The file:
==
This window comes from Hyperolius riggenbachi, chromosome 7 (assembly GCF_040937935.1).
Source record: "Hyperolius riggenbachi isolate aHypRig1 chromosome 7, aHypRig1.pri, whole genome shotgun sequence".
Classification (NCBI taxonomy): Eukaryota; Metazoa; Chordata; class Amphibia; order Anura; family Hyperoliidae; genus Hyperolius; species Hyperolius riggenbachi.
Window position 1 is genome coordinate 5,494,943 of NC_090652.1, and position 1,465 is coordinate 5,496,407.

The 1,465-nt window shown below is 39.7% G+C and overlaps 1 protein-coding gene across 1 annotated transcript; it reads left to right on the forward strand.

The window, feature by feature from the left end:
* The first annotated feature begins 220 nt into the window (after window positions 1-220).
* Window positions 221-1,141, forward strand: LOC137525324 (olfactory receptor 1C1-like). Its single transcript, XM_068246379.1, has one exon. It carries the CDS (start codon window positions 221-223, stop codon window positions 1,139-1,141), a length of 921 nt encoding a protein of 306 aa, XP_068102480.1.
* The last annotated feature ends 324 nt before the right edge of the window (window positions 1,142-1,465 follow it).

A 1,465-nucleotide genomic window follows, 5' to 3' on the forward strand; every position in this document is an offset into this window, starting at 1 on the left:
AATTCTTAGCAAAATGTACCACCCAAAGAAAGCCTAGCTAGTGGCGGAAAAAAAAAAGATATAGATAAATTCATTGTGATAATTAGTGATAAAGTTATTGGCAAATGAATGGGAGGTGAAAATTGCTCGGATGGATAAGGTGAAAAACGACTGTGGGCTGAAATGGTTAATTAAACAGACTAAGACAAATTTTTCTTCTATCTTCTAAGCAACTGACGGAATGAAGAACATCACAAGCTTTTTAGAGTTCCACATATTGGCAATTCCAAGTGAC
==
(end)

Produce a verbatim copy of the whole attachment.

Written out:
This window comes from Hyperolius riggenbachi, chromosome 7 (assembly GCF_040937935.1).
Source record: "Hyperolius riggenbachi isolate aHypRig1 chromosome 7, aHypRig1.pri, whole genome shotgun sequence".
Classification (NCBI taxonomy): Eukaryota; Metazoa; Chordata; class Amphibia; order Anura; family Hyperoliidae; genus Hyperolius; species Hyperolius riggenbachi.
Window position 1 is genome coordinate 5,494,943 of NC_090652.1, and position 1,465 is coordinate 5,496,407.

The 1,465-nt window shown below is 39.7% G+C and overlaps 1 protein-coding gene across 1 annotated transcript; it reads left to right on the forward strand.

The window, feature by feature from the left end:
* The first annotated feature begins 220 nt into the window (after window positions 1-220).
* Window positions 221-1,141, forward strand: LOC137525324 (olfactory receptor 1C1-like). Its single transcript, XM_068246379.1, has one exon. It carries the CDS (start codon window positions 221-223, stop codon window positions 1,139-1,141), a length of 921 nt encoding a protein of 306 aa, XP_068102480.1.
* The last annotated feature ends 324 nt before the right edge of the window (window positions 1,142-1,465 follow it).

A 1,465-nucleotide genomic window follows, 5' to 3' on the forward strand; every position in this document is an offset into this window, starting at 1 on the left:
AATTCTTAGCAAAATGTACCACCCAAAGAAAGCCTAGCTAGTGGCGGAAAAAAAAAAGATATAGATAAATTCATTGTGATAATTAGTGATAAAGTTATTGGCAAATGAATGGGAGGTGAAAATTGCTCGGATGGATAAGGTGAAAAACGACTGTGGGCTGAAATGGTTAATTAAACAGACTAAGACAAATTTTTCTTCTATCTTCTAAGCAACTGACGGAATGAAGAACATCACAAGCTTTTTAGAGTTCCACATATTGGCAATTCCAAGTGAC